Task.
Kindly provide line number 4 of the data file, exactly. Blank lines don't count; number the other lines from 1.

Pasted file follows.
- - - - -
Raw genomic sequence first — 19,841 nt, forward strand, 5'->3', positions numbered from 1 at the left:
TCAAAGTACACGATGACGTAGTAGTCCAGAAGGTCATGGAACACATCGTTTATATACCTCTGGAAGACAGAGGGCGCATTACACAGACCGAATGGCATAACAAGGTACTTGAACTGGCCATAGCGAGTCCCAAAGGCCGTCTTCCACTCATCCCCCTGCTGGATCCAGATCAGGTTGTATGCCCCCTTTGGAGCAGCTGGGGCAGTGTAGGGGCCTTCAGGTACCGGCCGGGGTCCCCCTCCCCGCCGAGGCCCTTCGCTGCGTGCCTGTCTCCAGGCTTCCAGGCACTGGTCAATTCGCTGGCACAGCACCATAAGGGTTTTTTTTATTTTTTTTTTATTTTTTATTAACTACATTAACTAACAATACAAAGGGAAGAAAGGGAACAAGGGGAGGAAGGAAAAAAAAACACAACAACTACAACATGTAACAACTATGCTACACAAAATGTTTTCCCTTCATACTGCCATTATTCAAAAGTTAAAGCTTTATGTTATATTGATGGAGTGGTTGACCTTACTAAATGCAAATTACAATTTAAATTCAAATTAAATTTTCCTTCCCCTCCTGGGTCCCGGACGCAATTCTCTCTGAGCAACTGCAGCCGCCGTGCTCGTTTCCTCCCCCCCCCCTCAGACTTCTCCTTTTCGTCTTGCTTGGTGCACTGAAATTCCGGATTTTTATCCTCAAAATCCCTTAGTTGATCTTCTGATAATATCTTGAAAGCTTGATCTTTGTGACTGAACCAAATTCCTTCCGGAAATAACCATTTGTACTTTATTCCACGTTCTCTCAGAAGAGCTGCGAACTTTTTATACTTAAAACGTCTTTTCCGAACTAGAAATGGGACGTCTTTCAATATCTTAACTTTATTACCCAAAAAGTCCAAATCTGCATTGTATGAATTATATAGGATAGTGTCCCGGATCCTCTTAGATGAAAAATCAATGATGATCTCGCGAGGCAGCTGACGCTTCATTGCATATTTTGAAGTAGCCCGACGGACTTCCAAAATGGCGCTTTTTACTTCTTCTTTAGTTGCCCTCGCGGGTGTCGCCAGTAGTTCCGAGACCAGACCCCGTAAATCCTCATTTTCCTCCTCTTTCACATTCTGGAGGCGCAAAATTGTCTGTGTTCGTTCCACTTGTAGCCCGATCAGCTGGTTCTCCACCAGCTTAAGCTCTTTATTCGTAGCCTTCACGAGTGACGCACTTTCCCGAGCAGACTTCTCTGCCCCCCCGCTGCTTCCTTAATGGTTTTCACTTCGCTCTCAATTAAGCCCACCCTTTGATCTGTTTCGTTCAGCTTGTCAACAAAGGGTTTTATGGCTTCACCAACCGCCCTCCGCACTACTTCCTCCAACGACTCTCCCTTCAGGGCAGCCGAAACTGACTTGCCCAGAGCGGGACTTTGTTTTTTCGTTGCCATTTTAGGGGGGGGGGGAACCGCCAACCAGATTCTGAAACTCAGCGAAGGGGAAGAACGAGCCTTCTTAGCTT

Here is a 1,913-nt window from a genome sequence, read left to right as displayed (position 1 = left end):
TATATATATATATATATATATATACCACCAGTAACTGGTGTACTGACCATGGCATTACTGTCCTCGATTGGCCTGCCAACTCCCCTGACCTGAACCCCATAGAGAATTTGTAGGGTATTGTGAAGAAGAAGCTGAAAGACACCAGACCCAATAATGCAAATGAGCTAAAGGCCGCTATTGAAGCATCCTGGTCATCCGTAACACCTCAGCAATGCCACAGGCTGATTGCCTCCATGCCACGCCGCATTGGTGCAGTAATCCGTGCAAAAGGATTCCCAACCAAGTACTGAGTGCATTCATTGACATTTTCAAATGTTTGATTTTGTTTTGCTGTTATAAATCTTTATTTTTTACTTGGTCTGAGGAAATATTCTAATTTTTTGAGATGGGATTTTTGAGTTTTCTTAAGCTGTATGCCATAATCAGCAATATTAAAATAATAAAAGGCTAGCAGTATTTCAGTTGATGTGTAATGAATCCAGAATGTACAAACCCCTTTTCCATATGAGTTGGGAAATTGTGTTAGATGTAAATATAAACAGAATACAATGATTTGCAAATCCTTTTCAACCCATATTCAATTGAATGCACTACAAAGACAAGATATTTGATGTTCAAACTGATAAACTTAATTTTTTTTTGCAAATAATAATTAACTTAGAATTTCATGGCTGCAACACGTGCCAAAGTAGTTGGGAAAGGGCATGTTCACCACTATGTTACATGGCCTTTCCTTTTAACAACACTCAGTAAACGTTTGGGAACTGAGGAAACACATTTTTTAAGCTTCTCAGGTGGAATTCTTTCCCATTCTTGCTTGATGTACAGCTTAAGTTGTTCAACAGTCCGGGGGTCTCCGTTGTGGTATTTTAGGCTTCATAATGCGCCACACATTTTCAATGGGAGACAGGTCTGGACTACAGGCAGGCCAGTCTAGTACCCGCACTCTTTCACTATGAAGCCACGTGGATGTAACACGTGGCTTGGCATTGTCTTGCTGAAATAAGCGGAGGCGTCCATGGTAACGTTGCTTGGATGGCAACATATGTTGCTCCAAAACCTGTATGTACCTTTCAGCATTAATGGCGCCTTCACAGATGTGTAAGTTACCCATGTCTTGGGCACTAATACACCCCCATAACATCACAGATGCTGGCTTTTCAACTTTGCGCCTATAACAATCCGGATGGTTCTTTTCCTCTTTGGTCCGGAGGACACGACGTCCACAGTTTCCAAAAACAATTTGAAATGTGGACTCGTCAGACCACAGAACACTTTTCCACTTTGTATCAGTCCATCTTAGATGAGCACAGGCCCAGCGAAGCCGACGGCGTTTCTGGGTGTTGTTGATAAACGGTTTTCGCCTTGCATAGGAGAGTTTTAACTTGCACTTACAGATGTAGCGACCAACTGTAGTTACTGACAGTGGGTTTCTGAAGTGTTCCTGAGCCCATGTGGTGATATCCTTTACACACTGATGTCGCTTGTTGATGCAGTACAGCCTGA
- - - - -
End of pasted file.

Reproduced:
TATATATATATATATATATATATACCACCAGTAACTGGTGTACTGACCATGGCATTACTGTCCTCGATTGGCCTGCCAACTCCCCTGACCTGAACCCCATAGAGAATTTGTAGGGTATTGTGAAGAAGAAGCTGAAAGACACCAGACCCAATAATGCAAATGAGCTAAAGGCCGCTATTGAAGCATCCTGGTCATCCGTAACACCTCAGCAATGCCACAGGCTGATTGCCTCCATGCCACGCCGCATTGGTGCAGTAATCCGTGCAAAAGGATTCCCAACCAAGTACTGAGTGCATTCATTGACATTTTCAAATGTTTGATTTTGTTTTGCTGTTATAAATCTTTATTTTTTACTTGGTCTGAGGAAATATTCTAATTTTTTGAGATGGGATTTTTGAGTTTTCTTAAGCTGTATGCCATAATCAGCAATATTAAAATAATAAAAGGCTAGCAGTATTTCAGTTGATGTGTAATGAATCCAGAATGTACAAACCCCTTTTCCATATGAGTTGGGAAATTGTGTTAGATGTAAATATAAACAGAATACAATGATTTGCAAATCCTTTTCAACCCATATTCAATTGAATGCACTACAAAGACAAGATATTTGATGTTCAAACTGATAAACTTAATTTTTTTTTGCAAATAATAATTAACTTAGAATTTCATGGCTGCAACACGTGCCAAAGTAGTTGGGAAAGGGCATGTTCACCACTATGTTACATGGCCTTTCCTTTTAACAACACTCAGTAAACGTTTGGGAACTGAGGAAACACATTTTTTAAGCTTCTCAGGTGGAATTCTTTCCCATTCTTGCTTGATGTACAGCTTAAGTTGTTCAACAGTCCGGGGGTCTCCGTTGTGGTATTTTAGGCTTCATAATGCGCCACACATTTTCAATGGGAGACAGGTCTGGACTACAGGCAGGCCAGTCTAGTACCCGCACTCTTTCACTATGAAGCCACGTGGATGTAACACGTGGCTTGGCATTGTCTTGCTGAAATAAGCGGAGGCGTCCATGGTAACGTTGCTTGGATGGCAACATATGTTGCTCCAAAACCTGTATGTACCTTTCAGCATTAATGGCGCCTTCACAGATGTGTAAGTTACCCATGTCTTGGGCACTAATACACCCCCATAACATCACAGATGCTGGCTTTTCAACTTTGCGCCTATAACAATCCGGATGGTTCTTTTCCTCTTTGGTCCGGAGGACACGACGTCCACAGTTTCCAAAAACAATTTGAAATGTGGACTCGTCAGACCACAGAACACTTTTCCACTTTGTATCAGTCCATCTTAGATGAGCACAGGCCCAGCGAAGCCGACGGCGTTTCTGGGTGTTGTTGATAAACGGTTTTCGCCTTGCATAGGAGAGTTTTAACTTGCACTTACAGATGTAGCGACCAACTGTAGTTACTGACAGTGGGTTTCTGAAGTGTTCCTGAGCCCATGTGGTGATATCCTTTACACACTGATGTCGCTTGTTGATGCAGTACAGCCTGA